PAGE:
Asia Pacific Tech Market To Grow By 4% In 2013

Fred Giron

The Asia Pacific (AP) growth engine did not fire on all cylinders in 2012, leading Forrester to revise its IT purchases growth forecasts for the year. While Australia, South Korea, and several ASEAN tech markets are showing continued solid growth, in other markets like China, India, Japan, Malaysia, and Vietnam, political leaders are struggling in the face of growing economic problems. My colleague Andy Bartels and I, with the help of Forrester’s AP analyst team, have recently published our revised IT purchase growth forecasts for 2013. Here are our key expectations by country:

  • 2012’s slowdown in China will be short-lived. Despite a slowdown in 2012, China continues to attract intense vendor interest because of its size and potential for further growth. The expected government stimulus efforts in the country will offset factors such as weak demand from businesses and governments. The slowdown in 2012 (+9%) is therefore likely to be short-lived, with stronger growth resuming in 2013 (+10%).
  • India’s IT growth will remain slower than expected through 2014. 2012 (+7%) was a relatively lackluster year for the tech market in India. Worse than expected economic growth, combined with political gridlock on economic reforms, kept the tech market from reaching its full potential in 2012. While we expect the public sector to drive India’s IT spending growth, the impact will be limited through 2014 due to the parliamentary elections scheduled for that year.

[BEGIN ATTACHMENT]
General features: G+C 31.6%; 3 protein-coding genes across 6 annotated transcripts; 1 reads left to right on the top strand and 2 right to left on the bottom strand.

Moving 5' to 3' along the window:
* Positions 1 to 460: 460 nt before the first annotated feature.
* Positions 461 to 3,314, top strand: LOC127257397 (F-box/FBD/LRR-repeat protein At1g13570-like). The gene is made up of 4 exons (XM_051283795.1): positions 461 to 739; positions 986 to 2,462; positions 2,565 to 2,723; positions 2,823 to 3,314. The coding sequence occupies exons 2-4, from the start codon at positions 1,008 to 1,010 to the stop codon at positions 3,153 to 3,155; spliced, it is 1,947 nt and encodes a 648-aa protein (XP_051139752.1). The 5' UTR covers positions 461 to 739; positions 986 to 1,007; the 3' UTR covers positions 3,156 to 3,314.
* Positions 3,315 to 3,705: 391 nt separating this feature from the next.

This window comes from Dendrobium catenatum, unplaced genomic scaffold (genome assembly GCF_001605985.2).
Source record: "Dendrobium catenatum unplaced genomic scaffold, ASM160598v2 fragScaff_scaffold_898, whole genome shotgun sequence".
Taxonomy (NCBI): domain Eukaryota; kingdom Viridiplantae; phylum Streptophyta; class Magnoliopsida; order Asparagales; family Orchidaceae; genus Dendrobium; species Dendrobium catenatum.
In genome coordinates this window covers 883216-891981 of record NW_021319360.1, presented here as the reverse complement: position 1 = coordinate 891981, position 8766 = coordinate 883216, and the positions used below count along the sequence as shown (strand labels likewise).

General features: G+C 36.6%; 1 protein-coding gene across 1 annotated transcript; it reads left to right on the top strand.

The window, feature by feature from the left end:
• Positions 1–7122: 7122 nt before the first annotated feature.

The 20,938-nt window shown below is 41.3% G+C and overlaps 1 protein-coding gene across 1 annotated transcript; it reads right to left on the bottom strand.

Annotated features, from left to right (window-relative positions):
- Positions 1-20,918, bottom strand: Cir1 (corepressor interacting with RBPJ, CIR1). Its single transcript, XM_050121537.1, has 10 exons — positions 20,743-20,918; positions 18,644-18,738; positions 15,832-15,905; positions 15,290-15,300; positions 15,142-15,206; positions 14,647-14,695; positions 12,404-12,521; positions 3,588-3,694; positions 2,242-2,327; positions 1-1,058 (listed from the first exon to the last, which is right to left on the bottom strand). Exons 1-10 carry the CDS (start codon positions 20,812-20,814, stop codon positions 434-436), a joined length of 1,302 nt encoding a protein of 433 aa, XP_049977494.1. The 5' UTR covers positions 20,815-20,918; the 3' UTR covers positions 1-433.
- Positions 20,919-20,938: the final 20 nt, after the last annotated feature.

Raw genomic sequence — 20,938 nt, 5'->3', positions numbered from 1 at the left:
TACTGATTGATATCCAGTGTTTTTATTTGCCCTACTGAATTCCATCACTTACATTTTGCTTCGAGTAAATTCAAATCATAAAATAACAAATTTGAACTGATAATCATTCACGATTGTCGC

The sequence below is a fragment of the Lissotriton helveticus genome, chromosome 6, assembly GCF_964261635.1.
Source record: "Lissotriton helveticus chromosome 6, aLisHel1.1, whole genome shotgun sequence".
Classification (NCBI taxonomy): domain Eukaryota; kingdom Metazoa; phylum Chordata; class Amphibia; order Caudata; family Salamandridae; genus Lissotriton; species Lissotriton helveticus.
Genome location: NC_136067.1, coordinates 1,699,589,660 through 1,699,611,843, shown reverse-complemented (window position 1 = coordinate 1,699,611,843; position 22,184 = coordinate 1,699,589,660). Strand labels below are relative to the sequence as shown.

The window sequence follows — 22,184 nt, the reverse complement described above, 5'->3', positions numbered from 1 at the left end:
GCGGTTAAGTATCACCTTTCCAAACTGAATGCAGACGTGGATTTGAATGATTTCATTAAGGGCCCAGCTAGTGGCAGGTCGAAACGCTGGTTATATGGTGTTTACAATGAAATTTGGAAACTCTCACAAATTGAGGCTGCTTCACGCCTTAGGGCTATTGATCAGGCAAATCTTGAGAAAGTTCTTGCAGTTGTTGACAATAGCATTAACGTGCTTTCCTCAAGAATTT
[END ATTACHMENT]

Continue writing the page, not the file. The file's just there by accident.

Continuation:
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What's Your APAC Enterprise Software Strategy — SAP Or SaaP?

A number of Forrester analysts from the Asia Pacific region attended the recent SAP analyst event in Singapore. Meetings with SAP global and regional executives and a large number of detailed breakout sessions over the 1½-day event all clearly indicate that SAP is continuing to try and reposition itself as a true generalized application platform player.